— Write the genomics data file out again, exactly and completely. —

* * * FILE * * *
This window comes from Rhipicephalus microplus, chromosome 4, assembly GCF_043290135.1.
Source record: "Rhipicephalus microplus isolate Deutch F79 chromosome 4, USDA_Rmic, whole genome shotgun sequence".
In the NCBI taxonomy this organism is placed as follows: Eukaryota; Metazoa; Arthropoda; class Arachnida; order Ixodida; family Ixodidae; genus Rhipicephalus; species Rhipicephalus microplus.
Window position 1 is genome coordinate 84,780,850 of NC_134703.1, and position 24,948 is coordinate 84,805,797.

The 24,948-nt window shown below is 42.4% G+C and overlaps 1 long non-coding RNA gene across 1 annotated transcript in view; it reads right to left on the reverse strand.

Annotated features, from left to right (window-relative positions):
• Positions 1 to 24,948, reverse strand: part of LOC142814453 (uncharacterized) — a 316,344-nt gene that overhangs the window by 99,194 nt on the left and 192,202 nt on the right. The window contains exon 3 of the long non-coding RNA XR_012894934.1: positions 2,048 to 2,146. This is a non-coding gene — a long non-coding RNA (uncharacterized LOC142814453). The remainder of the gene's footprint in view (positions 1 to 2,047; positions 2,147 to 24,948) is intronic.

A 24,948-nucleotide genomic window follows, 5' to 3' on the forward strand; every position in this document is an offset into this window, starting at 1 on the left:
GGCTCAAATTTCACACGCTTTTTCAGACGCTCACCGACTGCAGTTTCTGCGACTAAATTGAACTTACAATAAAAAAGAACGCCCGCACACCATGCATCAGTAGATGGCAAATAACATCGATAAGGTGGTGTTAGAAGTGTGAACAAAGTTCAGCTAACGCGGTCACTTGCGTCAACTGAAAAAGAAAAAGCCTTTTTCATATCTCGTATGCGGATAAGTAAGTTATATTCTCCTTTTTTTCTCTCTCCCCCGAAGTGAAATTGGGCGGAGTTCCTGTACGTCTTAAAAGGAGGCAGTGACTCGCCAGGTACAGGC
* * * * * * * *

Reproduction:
This window comes from Rhipicephalus microplus, chromosome 4, assembly GCF_043290135.1.
Source record: "Rhipicephalus microplus isolate Deutch F79 chromosome 4, USDA_Rmic, whole genome shotgun sequence".
In the NCBI taxonomy this organism is placed as follows: Eukaryota; Metazoa; Arthropoda; class Arachnida; order Ixodida; family Ixodidae; genus Rhipicephalus; species Rhipicephalus microplus.
Window position 1 is genome coordinate 84,780,850 of NC_134703.1, and position 24,948 is coordinate 84,805,797.

The 24,948-nt window shown below is 42.4% G+C and overlaps 1 long non-coding RNA gene across 1 annotated transcript in view; it reads right to left on the reverse strand.

Annotated features, from left to right (window-relative positions):
• Positions 1 to 24,948, reverse strand: part of LOC142814453 (uncharacterized) — a 316,344-nt gene that overhangs the window by 99,194 nt on the left and 192,202 nt on the right. The window contains exon 3 of the long non-coding RNA XR_012894934.1: positions 2,048 to 2,146. This is a non-coding gene — a long non-coding RNA (uncharacterized LOC142814453). The remainder of the gene's footprint in view (positions 1 to 2,047; positions 2,147 to 24,948) is intronic.

A 24,948-nucleotide genomic window follows, 5' to 3' on the forward strand; every position in this document is an offset into this window, starting at 1 on the left:
GGCTCAAATTTCACACGCTTTTTCAGACGCTCACCGACTGCAGTTTCTGCGACTAAATTGAACTTACAATAAAAAAGAACGCCCGCACACCATGCATCAGTAGATGGCAAATAACATCGATAAGGTGGTGTTAGAAGTGTGAACAAAGTTCAGCTAACGCGGTCACTTGCGTCAACTGAAAAAGAAAAAGCCTTTTTCATATCTCGTATGCGGATAAGTAAGTTATATTCTCCTTTTTTTCTCTCTCCCCCGAAGTGAAATTGGGCGGAGTTCCTGTACGTCTTAAAAGGAGGCAGTGACTCGCCAGGTACAGGC